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Last Updated On: June 6th, 2023

Let me start by saying: dread is a reasonable feeling when it comes to approaching the personal statement. Say you’ve navigated the last three years with nothing but energy and persistence. Say you’ve gotten up at 6am every weekday for lacrosse practice, or for the AP Music Theory class that was only available at a neighboring school, or simply to crank out the homework you fell asleep doing last night.

You’re tired. You’ve worked hard. And now you have to write an essay about it?

The fear is real. As in life, however, we can dignify the fear as real while also moving towards it. As Pema Chodron writes in When Things Fall Apart: “The next time you encounter fear, consider yourself lucky. This is where the courage comes in.”

Is it dramatic to reference When Things Fall Apart in relation to the college essay? In some ways, sure. After all, no one dies from writing a college essay, and perhaps there’s value in naming that.

Still, writing these essays can be incredibly stressful and hair-raisingly personal. For some of you, it will be the first time you’ve reflected on your life in such a raw and structured way. As an essay coach, I hear students express skepticism about this aspect of the process all the time. “My parents are healthy. I’m privileged enough to have both my arms. I’ve only lived on this planet for 17 years (or 14 if you disregard the years buried deep in my hippocampus). What could I possibly have to write about?”

A lot. And by understanding this, you’ve already completed the first, most crucial step to writing your college essay.

But before we go there, I want you to understand something: there’s a lot to appreciate about the college essay. For one thing, it’s an opportunity to show admissions personnel who you are outside of academics. Couldn’t wrap your mind around a mole in AP Chemistry? It’s okay. Still aren’t sure what that maniac we call Shakespeare was on about, and now your Honors English grade is the only blemish on your otherwise pristine transcript? It’s okay. Luckily, you are not your grade point average. The personal essay is your chance to put your transcript in a drawer and have a conversation with another human being about what makes you tick outside of academics. And that’s a very exciting thing.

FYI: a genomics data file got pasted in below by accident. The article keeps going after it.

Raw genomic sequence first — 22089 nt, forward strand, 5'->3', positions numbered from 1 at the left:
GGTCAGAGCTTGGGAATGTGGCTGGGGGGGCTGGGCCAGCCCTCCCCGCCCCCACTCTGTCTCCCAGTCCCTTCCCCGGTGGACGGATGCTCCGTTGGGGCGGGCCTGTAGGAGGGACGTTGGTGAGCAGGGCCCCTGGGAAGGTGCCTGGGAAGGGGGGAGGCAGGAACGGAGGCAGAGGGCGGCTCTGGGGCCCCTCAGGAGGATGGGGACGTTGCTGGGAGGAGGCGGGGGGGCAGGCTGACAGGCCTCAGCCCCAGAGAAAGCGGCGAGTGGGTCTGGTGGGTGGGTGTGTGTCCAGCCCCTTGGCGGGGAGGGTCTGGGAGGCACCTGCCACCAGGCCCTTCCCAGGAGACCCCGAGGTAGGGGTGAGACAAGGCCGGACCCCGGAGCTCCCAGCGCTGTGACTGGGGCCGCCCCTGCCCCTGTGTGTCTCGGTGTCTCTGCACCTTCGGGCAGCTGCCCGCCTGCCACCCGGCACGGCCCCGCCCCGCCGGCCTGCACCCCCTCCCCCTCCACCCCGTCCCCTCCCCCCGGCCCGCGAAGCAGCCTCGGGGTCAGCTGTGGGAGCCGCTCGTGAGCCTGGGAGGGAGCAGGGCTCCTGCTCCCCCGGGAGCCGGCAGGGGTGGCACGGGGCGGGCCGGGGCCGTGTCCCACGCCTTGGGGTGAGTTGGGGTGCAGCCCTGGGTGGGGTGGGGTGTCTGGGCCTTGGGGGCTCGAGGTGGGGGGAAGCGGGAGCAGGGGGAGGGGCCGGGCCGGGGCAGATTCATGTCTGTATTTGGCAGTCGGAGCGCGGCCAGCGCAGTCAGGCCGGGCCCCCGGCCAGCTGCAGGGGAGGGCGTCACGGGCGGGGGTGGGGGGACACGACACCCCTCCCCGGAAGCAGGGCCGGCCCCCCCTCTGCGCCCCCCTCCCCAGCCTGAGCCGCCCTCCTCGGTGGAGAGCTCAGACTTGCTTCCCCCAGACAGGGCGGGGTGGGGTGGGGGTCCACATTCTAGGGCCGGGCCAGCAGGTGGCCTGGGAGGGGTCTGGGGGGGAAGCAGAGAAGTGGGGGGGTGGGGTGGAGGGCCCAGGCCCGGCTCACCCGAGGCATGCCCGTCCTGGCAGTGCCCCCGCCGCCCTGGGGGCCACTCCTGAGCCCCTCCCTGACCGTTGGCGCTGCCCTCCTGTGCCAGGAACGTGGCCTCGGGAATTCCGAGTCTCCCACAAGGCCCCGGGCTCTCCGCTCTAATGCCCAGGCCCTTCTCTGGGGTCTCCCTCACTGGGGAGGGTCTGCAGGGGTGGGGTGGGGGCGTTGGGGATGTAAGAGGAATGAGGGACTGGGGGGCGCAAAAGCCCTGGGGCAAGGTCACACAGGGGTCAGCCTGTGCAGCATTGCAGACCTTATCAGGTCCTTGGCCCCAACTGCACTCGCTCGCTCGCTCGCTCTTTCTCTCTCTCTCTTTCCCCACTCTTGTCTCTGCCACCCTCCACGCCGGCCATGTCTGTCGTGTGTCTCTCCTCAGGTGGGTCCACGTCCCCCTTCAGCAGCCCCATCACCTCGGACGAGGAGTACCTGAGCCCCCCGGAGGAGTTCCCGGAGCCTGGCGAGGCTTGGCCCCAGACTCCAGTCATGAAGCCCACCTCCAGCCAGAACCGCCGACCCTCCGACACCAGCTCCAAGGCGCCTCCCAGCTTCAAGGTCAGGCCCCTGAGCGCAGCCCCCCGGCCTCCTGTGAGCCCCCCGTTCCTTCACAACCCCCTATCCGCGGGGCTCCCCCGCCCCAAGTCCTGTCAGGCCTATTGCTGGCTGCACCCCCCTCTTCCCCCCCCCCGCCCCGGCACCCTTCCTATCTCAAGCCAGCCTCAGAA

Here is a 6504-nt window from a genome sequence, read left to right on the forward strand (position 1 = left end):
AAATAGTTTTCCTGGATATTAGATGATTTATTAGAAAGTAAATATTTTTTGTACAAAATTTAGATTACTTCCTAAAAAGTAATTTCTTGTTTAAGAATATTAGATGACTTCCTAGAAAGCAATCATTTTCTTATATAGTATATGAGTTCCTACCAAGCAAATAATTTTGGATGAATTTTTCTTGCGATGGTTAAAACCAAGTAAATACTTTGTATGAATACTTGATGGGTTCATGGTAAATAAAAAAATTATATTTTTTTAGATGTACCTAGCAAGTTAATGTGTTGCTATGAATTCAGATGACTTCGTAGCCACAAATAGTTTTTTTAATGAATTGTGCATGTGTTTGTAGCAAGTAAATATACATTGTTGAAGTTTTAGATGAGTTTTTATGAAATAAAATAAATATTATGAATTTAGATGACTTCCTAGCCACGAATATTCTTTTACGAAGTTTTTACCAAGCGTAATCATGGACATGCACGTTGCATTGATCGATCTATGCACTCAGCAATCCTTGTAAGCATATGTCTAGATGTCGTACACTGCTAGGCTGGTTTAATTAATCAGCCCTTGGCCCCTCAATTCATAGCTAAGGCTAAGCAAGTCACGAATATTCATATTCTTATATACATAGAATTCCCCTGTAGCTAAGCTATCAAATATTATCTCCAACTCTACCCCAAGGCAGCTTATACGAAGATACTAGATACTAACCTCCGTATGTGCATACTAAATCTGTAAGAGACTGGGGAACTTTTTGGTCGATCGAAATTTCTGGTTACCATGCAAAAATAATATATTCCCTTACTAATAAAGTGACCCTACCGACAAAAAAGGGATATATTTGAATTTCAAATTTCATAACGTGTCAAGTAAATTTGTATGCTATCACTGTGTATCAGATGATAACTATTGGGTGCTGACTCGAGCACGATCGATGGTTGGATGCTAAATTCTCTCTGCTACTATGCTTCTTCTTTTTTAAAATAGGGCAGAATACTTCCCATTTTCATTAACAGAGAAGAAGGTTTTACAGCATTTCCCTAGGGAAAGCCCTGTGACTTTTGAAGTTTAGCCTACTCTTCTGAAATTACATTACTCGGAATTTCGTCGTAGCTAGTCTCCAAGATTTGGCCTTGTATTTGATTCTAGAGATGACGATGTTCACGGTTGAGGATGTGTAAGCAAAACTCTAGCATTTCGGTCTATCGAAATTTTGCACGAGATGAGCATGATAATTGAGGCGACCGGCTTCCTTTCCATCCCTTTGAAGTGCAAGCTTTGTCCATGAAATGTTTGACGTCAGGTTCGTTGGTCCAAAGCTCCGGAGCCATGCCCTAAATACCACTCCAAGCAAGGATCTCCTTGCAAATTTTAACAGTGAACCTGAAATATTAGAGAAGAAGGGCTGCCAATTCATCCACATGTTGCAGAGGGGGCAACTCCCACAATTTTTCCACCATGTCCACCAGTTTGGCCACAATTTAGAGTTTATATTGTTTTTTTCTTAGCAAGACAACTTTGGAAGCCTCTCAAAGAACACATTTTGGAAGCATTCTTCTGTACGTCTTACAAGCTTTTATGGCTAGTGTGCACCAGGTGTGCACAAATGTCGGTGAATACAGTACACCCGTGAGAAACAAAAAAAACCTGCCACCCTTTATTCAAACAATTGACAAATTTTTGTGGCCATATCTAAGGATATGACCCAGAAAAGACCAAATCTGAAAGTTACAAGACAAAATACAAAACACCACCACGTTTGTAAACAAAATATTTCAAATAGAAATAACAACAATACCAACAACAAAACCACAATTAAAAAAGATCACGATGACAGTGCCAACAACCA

Beyond that, I empower you to reimagine the personal statement as your own private writing practice. Imagine no one will ever see it. Imagine it’s your journal. Better yet, imagine you’re stuffing a prayer into the Western Wall. This is a chance to communicate with yourself, not with Sandra in Admissions. What experiences of yours are you looking to wrap your head around? The answer could be the key to unlocking your college essay.

What separates a great personal statement from a good one?

Story – This one gets a lot of airtime, but for good reason. Admissions folks read thousands of essays per year. If you were them, would you want a page-long recitation of your resume, or would you want a good story?

Human beings have told stories for as long as they have had the words to share them (scratch that, longer—I forgot about cave paintings). Envisioning your own life as a story might feel overly dramatic or forced, but it helps us make meaning of what can otherwise feel like random, unrelated events.

How? Making connections. Take the Ugly Duckling, for instance. Say he goes through life facing rejection at every turn. Now, say he goes through life facing rejection at every turn, then discovers that what made him ugly to some makes him beautiful to others. Why is that a story? Because that duck needed to experience adversity in order to learn to see himself in a different light.